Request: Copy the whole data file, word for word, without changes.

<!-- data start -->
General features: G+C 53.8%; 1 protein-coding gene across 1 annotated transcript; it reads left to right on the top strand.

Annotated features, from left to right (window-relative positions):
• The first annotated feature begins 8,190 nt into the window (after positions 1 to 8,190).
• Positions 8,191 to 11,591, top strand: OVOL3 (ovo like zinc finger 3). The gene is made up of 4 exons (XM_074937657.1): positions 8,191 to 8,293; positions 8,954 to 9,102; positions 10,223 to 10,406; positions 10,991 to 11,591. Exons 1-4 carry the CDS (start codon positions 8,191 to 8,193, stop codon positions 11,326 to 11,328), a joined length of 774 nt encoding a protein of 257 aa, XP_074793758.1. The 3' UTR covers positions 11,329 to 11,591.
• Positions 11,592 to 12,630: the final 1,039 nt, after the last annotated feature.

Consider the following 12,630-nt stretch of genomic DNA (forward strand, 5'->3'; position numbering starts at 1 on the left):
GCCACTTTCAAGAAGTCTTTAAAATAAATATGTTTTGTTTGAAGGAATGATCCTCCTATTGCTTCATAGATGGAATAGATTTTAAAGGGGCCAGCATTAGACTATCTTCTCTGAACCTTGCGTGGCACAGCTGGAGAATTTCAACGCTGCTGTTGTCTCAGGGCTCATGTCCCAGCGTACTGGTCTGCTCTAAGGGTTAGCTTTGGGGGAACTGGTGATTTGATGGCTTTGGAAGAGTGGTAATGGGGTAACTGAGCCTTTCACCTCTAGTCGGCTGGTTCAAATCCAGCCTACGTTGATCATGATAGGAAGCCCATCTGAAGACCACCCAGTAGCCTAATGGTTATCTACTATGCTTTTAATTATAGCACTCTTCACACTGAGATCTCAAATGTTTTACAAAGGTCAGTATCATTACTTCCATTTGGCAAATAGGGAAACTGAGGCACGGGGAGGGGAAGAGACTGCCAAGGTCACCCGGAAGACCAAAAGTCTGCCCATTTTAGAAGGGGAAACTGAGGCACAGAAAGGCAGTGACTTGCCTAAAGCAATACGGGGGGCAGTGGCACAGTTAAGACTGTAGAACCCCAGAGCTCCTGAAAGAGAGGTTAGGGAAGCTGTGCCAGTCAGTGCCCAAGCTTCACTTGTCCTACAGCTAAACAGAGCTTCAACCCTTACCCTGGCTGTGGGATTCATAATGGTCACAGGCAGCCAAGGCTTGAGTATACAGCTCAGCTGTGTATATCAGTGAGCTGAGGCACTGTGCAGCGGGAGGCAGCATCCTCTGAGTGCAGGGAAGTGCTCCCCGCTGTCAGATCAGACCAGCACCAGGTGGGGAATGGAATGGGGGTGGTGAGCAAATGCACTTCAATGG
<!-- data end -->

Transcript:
General features: G+C 53.8%; 1 protein-coding gene across 1 annotated transcript; it reads left to right on the top strand.

Annotated features, from left to right (window-relative positions):
• The first annotated feature begins 8,190 nt into the window (after positions 1 to 8,190).
• Positions 8,191 to 11,591, top strand: OVOL3 (ovo like zinc finger 3). The gene is made up of 4 exons (XM_074937657.1): positions 8,191 to 8,293; positions 8,954 to 9,102; positions 10,223 to 10,406; positions 10,991 to 11,591. Exons 1-4 carry the CDS (start codon positions 8,191 to 8,193, stop codon positions 11,326 to 11,328), a joined length of 774 nt encoding a protein of 257 aa, XP_074793758.1. The 3' UTR covers positions 11,329 to 11,591.
• Positions 11,592 to 12,630: the final 1,039 nt, after the last annotated feature.

Consider the following 12,630-nt stretch of genomic DNA (forward strand, 5'->3'; position numbering starts at 1 on the left):
GCCACTTTCAAGAAGTCTTTAAAATAAATATGTTTTGTTTGAAGGAATGATCCTCCTATTGCTTCATAGATGGAATAGATTTTAAAGGGGCCAGCATTAGACTATCTTCTCTGAACCTTGCGTGGCACAGCTGGAGAATTTCAACGCTGCTGTTGTCTCAGGGCTCATGTCCCAGCGTACTGGTCTGCTCTAAGGGTTAGCTTTGGGGGAACTGGTGATTTGATGGCTTTGGAAGAGTGGTAATGGGGTAACTGAGCCTTTCACCTCTAGTCGGCTGGTTCAAATCCAGCCTACGTTGATCATGATAGGAAGCCCATCTGAAGACCACCCAGTAGCCTAATGGTTATCTACTATGCTTTTAATTATAGCACTCTTCACACTGAGATCTCAAATGTTTTACAAAGGTCAGTATCATTACTTCCATTTGGCAAATAGGGAAACTGAGGCACGGGGAGGGGAAGAGACTGCCAAGGTCACCCGGAAGACCAAAAGTCTGCCCATTTTAGAAGGGGAAACTGAGGCACAGAAAGGCAGTGACTTGCCTAAAGCAATACGGGGGGCAGTGGCACAGTTAAGACTGTAGAACCCCAGAGCTCCTGAAAGAGAGGTTAGGGAAGCTGTGCCAGTCAGTGCCCAAGCTTCACTTGTCCTACAGCTAAACAGAGCTTCAACCCTTACCCTGGCTGTGGGATTCATAATGGTCACAGGCAGCCAAGGCTTGAGTATACAGCTCAGCTGTGTATATCAGTGAGCTGAGGCACTGTGCAGCGGGAGGCAGCATCCTCTGAGTGCAGGGAAGTGCTCCCCGCTGTCAGATCAGACCAGCACCAGGTGGGGAATGGAATGGGGGTGGTGAGCAAATGCACTTCAATGG